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The BBC's James Reynolds
"General Pinochet faces a difficult reception in Chile"
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Thursday, 20 January, 2000, 14:53 GMT
Pinochet not the priority in Chile
Most Chileans feel he should retire from public life
By James Reynolds in Santiago.

General Pinochet is no longer a central figure in Chilean politics. His allies among the Chilean right wing have toned down their support for him as they look to disassociate themselves from the past.

The pinochet File
Chile has just elected a new president. The country is undergoing its first economic recession in more than a decade. It is mid-summer. The majority of Chileans have other things to think about than the fate of General Augusto Pinochet.

If and when he returns, he will find that much of the country has now moved on.

Incoming President

President-elect Ricardo Lagos has made it clear that the Pinochet case will not be one of his main concerns.

He is a long-time Pinochet opponent but he said his role is not to put General Pinochet on trial himself:

"Everybody in Chile knows what my views are vis-a-vis the Pinochet regime."

"But this is not the question. The question is not what are the views of the president - the question is that the president has to make sure that the tribunals are able to carry out their decisions - and that these decisions are going to be obeyed by institutions in Chile."

Investigation in Chile

For the last two years, Chilean judge Juan Guzman has been investigating an increasing number of lawsuits filed here against General Pinochet.

His role is to decide whether there is enough evidence against the former military leader to warrant a trial.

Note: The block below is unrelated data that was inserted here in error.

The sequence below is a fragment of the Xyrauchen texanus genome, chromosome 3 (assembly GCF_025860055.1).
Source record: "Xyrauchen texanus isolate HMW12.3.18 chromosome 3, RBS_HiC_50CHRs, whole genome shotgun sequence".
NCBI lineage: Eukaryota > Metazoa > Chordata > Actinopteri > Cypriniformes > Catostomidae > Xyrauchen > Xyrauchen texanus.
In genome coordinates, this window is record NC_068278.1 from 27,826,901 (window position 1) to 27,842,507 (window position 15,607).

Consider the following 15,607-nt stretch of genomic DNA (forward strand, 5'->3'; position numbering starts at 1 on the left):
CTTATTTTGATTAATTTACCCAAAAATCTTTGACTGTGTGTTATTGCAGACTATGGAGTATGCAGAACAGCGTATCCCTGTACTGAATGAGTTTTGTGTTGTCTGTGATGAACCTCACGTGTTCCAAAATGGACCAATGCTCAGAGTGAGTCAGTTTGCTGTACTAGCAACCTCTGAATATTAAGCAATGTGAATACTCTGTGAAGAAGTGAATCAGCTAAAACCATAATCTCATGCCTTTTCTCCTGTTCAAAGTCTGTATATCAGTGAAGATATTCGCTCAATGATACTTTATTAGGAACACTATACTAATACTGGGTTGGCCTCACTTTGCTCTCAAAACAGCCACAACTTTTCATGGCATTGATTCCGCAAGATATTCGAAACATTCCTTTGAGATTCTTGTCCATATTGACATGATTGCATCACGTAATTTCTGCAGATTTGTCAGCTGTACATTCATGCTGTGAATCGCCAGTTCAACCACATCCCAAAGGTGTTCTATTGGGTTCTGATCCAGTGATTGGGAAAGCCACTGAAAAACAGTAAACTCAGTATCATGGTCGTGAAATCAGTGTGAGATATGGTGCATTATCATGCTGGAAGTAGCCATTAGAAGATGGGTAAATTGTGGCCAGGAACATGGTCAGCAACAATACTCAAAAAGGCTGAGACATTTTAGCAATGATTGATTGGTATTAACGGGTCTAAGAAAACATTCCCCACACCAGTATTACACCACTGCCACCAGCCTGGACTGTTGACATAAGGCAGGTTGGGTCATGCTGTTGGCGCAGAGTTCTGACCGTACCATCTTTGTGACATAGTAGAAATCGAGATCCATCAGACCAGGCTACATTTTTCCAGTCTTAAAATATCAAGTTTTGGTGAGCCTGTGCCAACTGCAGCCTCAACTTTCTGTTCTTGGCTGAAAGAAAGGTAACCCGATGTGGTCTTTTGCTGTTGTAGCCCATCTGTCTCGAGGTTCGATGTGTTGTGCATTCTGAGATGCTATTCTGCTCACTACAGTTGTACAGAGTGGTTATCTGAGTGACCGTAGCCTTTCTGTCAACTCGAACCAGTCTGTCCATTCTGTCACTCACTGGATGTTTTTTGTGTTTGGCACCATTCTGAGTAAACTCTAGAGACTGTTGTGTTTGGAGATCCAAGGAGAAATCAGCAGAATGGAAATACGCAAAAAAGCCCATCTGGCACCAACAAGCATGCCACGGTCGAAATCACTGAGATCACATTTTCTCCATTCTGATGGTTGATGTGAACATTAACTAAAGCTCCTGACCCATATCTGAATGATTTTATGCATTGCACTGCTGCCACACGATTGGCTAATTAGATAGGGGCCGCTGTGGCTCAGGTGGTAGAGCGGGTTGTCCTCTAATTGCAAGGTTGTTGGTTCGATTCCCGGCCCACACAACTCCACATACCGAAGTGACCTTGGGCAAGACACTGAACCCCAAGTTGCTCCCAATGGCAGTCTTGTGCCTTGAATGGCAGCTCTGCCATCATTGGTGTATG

He has said that if General Pinochet returns he will order new medical tests to evaluate whether the former military leader is mentally fit to stand trial here.
Ricardo Lagos
President-elect Ricardo Lagos: the courts will decide

And he also wants to question the former military leader personally. "Naturally I would have to ask Mr Pinochet personally," said Mr Guzman.

"And, if he comes to the country now, that would be something I should be doing within the coming months."

Life Senator

If General Pinochet returns to Chile he will be allowed to retake his senate seat - which he holds for life as a former president.

His advisers say they don't foresee him taking a day-to-day role in the senate. But they say he will not resign the seat, which provides him with immunity from prosecution.

A recent opinion poll showed most Chileans agree that General Pinochet should be returned to Chile on compassionate grounds.

A majority also feel he should resign his senate seat and retire from public life.

"I don't think many things will happen if he returns," said one man.

"I think there will be a whole outcry from some people for about three days or maybe a week and then most people will forget him."

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See also:

12 Jan 00 | Americas
Chile treads carefully around ruling
11 Jan 00 | UK
Too ill to face the law?
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